My best guess is that the idea of being bound & tortured is another one of those universal fears we've picked up from years of watching spy movies and news broadcasts, therefore it is a fear that horror fans would like to face in a controlled, fictional environment. When a character in any other sort of horror film struggles for their life—like a victim in a slasher movie, for example—the audience tends to told its breath until they are given the cue that the character is dead. Once an audience member knows that the victim is dead, they resume their breathing as they become filled with a sense of hopelessness. In movies like, "Scream," where characters run from the villain for a few minutes before he wrestles them down and kills them, those fighting scenes which cause moviegoers to hold their breaths are rarely longer than 30 seconds. Alternatively, when the lights come up on a defenseless victim tied to a chair, the audience has no clue whether the scene will last a few seconds or several minutes, and that thought alone induces anxiety. From a strictly theatrical standpoint, depictions of torture are incredibly unnerving to watch because they force the audience to "hold their breath" longer, simultaneously playing off their fears of bodily harm, suffering, and the unknown. As for the people who enjoy watching torture scenes in horror films, I would say the appeal is a combination of that primal bloodlust that our species still hasn't let go of, and a sincere appreciation for special effects & makeup. Admittedly, I do enjoy a good torture scene, but even still, I almost always cringe in repulsion.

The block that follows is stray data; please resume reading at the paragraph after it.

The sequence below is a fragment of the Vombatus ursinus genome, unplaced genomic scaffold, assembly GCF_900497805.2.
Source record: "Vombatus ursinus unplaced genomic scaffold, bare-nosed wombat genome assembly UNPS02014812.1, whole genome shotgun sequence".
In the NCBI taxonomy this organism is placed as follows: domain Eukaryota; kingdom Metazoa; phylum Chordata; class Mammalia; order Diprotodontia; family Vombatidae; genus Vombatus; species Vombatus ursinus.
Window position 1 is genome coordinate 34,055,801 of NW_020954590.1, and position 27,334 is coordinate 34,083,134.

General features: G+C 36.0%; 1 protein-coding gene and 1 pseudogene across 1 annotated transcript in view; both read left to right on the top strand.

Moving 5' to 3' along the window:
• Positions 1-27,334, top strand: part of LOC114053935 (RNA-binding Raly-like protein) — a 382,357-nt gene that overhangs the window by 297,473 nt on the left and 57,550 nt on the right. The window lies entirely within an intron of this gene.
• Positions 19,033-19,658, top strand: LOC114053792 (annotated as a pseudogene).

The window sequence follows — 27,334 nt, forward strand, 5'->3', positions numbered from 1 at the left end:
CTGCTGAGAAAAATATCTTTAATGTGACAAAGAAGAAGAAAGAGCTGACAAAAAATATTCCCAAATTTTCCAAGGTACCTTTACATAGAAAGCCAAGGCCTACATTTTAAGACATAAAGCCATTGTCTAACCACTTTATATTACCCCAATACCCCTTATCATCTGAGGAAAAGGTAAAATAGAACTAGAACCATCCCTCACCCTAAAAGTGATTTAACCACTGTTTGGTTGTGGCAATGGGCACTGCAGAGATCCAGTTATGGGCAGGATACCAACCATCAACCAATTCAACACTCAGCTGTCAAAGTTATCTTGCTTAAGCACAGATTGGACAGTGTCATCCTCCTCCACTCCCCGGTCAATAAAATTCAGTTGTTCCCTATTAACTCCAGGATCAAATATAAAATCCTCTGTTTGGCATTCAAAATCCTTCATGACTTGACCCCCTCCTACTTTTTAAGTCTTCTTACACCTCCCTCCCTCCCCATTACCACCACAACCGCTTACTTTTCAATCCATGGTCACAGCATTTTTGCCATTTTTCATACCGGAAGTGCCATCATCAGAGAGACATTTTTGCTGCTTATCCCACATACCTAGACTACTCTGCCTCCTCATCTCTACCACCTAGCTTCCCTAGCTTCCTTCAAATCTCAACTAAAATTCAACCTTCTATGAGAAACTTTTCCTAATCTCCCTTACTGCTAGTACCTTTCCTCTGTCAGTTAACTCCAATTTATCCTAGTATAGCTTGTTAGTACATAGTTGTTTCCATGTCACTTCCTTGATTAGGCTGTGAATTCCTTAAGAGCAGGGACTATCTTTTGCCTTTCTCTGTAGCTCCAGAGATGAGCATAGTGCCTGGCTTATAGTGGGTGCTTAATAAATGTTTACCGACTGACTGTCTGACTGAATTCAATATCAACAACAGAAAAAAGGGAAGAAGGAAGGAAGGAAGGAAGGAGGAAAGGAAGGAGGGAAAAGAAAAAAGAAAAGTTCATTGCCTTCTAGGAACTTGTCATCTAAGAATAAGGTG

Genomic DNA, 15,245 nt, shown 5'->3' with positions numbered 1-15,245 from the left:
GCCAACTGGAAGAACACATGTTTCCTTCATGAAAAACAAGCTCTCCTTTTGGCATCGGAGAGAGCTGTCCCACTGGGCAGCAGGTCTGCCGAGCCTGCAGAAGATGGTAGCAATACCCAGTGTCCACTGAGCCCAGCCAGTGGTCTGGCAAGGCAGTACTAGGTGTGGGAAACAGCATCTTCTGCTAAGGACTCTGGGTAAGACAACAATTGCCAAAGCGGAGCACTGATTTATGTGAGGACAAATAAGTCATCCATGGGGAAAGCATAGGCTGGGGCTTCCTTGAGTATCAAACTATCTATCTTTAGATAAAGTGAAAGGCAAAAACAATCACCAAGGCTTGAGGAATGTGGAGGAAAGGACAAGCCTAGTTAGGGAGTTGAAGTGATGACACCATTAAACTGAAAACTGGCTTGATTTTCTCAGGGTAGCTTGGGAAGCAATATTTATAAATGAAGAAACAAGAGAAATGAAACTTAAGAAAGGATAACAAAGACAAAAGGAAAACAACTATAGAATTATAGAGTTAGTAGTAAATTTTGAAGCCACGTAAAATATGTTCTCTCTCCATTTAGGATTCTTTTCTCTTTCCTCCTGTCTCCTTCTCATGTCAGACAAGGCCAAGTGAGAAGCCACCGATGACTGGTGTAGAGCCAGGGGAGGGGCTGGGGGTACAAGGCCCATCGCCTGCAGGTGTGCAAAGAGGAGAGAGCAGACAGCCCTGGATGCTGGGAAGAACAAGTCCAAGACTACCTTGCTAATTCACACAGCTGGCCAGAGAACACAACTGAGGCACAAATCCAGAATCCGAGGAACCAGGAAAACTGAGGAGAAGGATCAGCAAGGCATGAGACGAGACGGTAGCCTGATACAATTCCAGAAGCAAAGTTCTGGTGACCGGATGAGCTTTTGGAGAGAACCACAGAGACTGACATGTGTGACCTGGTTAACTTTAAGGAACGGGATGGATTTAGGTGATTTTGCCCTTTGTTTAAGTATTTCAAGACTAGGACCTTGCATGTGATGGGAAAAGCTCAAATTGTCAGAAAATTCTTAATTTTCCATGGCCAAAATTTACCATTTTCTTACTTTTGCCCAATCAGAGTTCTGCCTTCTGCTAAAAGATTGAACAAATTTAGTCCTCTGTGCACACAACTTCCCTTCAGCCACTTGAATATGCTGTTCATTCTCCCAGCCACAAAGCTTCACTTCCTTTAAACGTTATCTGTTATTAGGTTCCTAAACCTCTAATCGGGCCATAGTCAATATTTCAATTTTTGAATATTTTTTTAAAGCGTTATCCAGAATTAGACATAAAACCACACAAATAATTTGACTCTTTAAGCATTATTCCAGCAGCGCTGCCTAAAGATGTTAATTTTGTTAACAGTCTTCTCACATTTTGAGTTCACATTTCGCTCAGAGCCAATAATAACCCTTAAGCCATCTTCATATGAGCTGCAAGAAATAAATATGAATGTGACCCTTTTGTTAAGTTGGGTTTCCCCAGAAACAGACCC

Simply put, torture is an extremely effective device to use in horror because it elicits a profound negative response (which, of course, is the point); some horror fans like the concept because torture scenes are a unique combination of action and suspense which raise the audience's level of terror.